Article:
CHAPTER
This presentation is the property of its rightful owner.
Sponsored Links
1 / 12

CHAPTER 8 THE DISJOINT SET ADT PowerPoint PPT Presentation


  • 119 Views
  • Uploaded on
  • Presentation posted in: General

CHAPTER 8 THE DISJOINT SET ADT. §1 Equivalence Relations. 【Definition】 A relation R is defined on a set S if for every pair of elements ( a , b ), a, b  S , a R b is either true or false. If a R b is true, then we say that a is related to b.

Download Presentation

CHAPTER 8 THE DISJOINT SET ADT

An Image/Link below is provided (as is) to download presentation

Download Policy: Content on the Website is provided to you AS IS for your information and personal use and may not be sold / licensed / shared on other websites without getting consent from its author.While downloading, if for some reason you are not able to download a presentation, the publisher may have deleted the file from their server.


- - - - - - - - - - - - - - - - - - - - - - - - - - E N D - - - - - - - - - - - - - - - - - - - - - - - - - -

Presentation Transcript


Chapter 8 the disjoint set adt

CHAPTER 8

THE DISJOINT SET ADT

§1 Equivalence Relations

【Definition】A relationR is defined on a set S if for every pair of elements (a, b), a, b S, a R b is either true or false. If a R b is true, then we say that a is related to b.

【Definition】A relation, ~, over a set, S, is said to be an equivalence relation over S iff it is symmetric, reflexive, and transitive over S.

【Definition】Two members x and y of a set S are said to be in the same equivalence class iff x ~ y.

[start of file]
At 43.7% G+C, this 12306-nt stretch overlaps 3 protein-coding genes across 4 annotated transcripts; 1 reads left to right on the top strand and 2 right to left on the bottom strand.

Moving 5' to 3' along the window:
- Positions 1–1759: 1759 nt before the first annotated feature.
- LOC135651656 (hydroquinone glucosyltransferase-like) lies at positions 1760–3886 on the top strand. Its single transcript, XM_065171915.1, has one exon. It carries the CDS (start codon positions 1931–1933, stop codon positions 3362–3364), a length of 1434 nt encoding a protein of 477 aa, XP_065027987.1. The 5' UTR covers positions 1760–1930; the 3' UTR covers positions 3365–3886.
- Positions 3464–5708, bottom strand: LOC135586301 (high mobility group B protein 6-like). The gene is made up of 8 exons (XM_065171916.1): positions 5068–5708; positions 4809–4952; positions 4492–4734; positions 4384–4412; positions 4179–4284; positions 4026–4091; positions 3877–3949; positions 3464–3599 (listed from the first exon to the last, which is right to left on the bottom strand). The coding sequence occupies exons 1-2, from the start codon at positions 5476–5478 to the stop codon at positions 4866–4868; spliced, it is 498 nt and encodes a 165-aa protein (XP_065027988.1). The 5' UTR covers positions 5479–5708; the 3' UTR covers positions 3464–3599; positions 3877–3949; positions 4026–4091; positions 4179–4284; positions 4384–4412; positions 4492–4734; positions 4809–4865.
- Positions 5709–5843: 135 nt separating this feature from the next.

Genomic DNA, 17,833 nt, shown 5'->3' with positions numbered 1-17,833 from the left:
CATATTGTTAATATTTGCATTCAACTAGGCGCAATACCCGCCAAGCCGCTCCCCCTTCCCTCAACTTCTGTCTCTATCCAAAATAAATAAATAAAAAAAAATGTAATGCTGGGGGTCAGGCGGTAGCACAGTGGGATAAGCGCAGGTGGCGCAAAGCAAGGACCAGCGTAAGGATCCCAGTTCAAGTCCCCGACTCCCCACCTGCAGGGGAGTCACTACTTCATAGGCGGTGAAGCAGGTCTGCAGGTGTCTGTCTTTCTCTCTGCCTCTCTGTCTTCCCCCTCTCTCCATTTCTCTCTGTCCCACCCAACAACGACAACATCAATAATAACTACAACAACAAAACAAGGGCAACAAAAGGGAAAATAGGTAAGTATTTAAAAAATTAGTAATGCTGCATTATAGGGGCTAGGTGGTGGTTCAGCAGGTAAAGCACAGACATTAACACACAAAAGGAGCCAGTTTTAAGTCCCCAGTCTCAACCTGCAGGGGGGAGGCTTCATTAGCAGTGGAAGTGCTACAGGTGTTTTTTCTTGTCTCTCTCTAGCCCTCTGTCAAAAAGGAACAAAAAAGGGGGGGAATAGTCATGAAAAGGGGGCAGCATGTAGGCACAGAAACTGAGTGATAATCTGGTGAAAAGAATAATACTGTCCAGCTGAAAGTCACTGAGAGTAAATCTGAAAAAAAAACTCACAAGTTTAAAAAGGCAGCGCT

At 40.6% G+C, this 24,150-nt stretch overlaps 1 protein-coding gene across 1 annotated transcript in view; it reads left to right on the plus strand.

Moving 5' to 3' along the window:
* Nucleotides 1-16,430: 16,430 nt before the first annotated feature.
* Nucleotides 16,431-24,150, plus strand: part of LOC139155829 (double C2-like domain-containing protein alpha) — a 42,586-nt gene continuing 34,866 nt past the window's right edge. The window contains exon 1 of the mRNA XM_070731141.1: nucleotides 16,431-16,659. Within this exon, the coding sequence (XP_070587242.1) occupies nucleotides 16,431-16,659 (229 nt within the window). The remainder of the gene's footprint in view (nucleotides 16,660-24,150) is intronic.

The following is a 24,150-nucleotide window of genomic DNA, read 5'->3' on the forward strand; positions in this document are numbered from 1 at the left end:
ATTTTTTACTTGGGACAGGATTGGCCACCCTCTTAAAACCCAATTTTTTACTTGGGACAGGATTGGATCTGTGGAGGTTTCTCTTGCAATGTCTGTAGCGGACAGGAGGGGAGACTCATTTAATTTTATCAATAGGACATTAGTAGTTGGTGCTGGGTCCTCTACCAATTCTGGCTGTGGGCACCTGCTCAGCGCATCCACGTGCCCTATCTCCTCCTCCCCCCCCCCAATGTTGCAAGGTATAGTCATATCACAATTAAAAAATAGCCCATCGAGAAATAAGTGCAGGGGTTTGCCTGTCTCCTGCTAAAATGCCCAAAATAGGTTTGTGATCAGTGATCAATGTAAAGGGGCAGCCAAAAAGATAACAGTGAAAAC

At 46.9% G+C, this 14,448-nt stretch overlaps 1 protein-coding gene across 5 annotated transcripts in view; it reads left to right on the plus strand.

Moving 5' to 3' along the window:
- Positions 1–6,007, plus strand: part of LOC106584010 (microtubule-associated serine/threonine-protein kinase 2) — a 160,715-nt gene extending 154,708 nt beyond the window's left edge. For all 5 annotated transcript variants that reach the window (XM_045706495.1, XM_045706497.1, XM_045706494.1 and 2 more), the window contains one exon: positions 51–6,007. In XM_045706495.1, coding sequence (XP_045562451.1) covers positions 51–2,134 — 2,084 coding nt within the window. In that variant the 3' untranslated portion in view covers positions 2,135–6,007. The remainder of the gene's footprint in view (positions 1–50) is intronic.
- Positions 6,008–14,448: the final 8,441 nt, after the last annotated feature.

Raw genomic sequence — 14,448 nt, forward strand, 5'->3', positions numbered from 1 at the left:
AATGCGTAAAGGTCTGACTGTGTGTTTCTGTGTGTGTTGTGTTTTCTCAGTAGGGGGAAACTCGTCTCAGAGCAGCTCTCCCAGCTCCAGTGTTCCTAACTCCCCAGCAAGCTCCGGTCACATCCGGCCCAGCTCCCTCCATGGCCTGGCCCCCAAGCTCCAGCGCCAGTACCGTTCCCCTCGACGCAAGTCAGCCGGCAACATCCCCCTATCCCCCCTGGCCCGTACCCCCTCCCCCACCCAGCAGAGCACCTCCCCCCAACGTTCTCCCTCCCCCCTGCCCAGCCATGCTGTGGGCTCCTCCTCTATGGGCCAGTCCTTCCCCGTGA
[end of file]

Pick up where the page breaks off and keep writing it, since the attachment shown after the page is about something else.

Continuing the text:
1/12


Chapter 8 the disjoint set adt

Given an equivalence relation ~, decide for any a and b if a ~ b.

§2 The Dynamic Equivalence Problem

〖Example〗Given S = { 1, 2, 3, 4, 5, 6, 7, 8, 9, 10, 11, 12 } and 9 relations: 124, 31, 610, 89, 74, 68, 35, 211, 1112.

The equivalence classes are { 2, 4, 7, 11,12 }, { 1, 3, 5 }, { 6, 8, 9, 10 }

Algorithm:

{ /* step 1: read the relations in */

Initialize N disjoint sets;

while ( read in a ~ b ) {

if ( ! (Find(a) == Find(b)) )

Union the two sets;

} /* end-while */

/* step 2: decide if a ~ b */

while ( read in a and b )

if ( Find(a) == Find(b) ) output( true );

else output( false );

}

(Union / Find)

Dynamic (on-line)

2/12


Chapter 8 the disjoint set adt

§2 The Dynamic Equivalence Problem

10

4

2

6

8

7

1

9

3

5

Elements of the sets: 1, 2, 3, ..., N

Sets : S1, S2, ... ... and SiSj =  ( ifi  j ) —— disjoint

〖Example〗S1 = { 6, 7, 8, 10 }, S2 = { 1, 4, 9 }, S3 = { 2, 3, 5 }

Note:

Pointers are

from children

to parents

A possible forest representation of these sets

Operations :

(1) Union( i, j ) ::= Replace Si and Sj by S = SiSj

(2) Find( i ) ::= Find the set Sk which contains the element i.

3/12


Chapter 8 the disjoint set adt

10

10

10

4

4

4

2

6

6

6

8

8

8

7

7

7

1

1

1

9

9

9

3

5

S1

name[ ]

S2

S3

§3 Basic Data Structure

 Union ( i, j )

Idea: Make Sia subtree of Sj , or vice versa. That is, we can set the parent pointer of one of the roots to the other root.

S1S2

S2 S1

Implementation 1:

S2 S1

 S2

4/12


Chapter 8 the disjoint set adt

§3 Basic Data Structure

void SetUnion ( DisjSet S,

SetType Rt1,

SetType Rt2 )

{ S [ Rt2 ] = Rt1 ; }

SetType Find ( ElementType X,

DisjSet S )

{ for ( ; S[X] > 0; X = S[X] ) ;

return X ;

}

S

10

4

2

[5]

[7]

[8]

[9]

[10]

[3]

[4]

[2]

[1]

[6]

6

8

0

2

2

0

10

4

10

10

0

4

7

1

9

3

5

j

name[k]

S

...

i

Implementation 2: S [ element ] = the element’s parent.

Note: S [ root ] = 0 and set name = root index.

〖Example〗The array representation of the three sets is

Here we use the fact that

the elements are numbered from 1 to N.

Hence they can be used as

indices of an array.

10

( S1S2 S1) S [ 4 ] = 10

 Find ( i )

Implementation 1:

Implementation 2:

find ( i ) =

‘S’

5/12


Chapter 8 the disjoint set adt

§3 Basic Data Structure

Algorithm using union-find operations

{ Initialize Si = { i } fori = 1, ..., 12 ;

for ( k = 1; k <= 9; k++ ) { /* for each pair i  j */

if ( Find( i ) != Find( j ) )

SetUnion( Find( i ), Find( j ) );